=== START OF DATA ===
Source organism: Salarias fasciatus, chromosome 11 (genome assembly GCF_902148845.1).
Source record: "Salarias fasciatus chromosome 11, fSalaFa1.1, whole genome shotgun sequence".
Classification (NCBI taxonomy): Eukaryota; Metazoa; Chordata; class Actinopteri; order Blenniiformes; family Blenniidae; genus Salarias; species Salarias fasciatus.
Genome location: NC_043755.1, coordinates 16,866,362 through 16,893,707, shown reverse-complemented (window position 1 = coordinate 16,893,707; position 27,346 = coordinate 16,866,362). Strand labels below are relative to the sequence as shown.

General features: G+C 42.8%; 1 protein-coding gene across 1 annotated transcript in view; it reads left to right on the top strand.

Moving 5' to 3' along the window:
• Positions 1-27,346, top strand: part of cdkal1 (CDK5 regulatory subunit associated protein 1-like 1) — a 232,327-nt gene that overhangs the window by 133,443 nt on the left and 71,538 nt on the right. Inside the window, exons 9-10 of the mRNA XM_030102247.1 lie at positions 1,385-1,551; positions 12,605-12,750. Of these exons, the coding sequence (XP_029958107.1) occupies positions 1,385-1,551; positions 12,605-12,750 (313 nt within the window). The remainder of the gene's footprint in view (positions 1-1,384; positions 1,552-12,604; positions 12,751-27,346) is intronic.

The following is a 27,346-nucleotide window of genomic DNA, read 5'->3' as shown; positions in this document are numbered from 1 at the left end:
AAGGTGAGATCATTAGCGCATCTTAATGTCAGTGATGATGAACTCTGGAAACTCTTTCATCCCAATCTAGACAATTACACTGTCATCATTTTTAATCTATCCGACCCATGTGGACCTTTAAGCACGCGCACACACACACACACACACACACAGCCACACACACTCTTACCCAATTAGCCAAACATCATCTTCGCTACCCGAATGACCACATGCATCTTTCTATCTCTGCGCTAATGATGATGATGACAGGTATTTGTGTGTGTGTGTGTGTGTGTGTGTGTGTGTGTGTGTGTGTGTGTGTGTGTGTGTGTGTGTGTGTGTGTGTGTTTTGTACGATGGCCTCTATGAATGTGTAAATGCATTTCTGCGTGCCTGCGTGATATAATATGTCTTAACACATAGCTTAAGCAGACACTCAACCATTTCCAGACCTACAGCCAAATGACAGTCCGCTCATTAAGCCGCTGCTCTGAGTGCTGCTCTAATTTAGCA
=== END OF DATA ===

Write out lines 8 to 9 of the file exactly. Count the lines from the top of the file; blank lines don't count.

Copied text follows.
The following is a 27,346-nucleotide window of genomic DNA, read 5'->3' as shown; positions in this document are numbered from 1 at the left end:
AAGGTGAGATCATTAGCGCATCTTAATGTCAGTGATGATGAACTCTGGAAACTCTTTCATCCCAATCTAGACAATTACACTGTCATCATTTTTAATCTATCCGACCCATGTGGACCTTTAAGCACGCGCACACACACACACACACACACACAGCCACACACACTCTTACCCAATTAGCCAAACATCATCTTCGCTACCCGAATGACCACATGCATCTTTCTATCTCTGCGCTAATGATGATGATGACAGGTATTTGTGTGTGTGTGTGTGTGTGTGTGTGTGTGTGTGTGTGTGTGTGTGTGTGTGTGTGTGTGTGTGTGTGTGTGTTTTGTACGATGGCCTCTATGAATGTGTAAATGCATTTCTGCGTGCCTGCGTGATATAATATGTCTTAACACATAGCTTAAGCAGACACTCAACCATTTCCAGACCTACAGCCAAATGACAGTCCGCTCATTAAGCCGCTGCTCTGAGTGCTGCTCTAATTTAGCA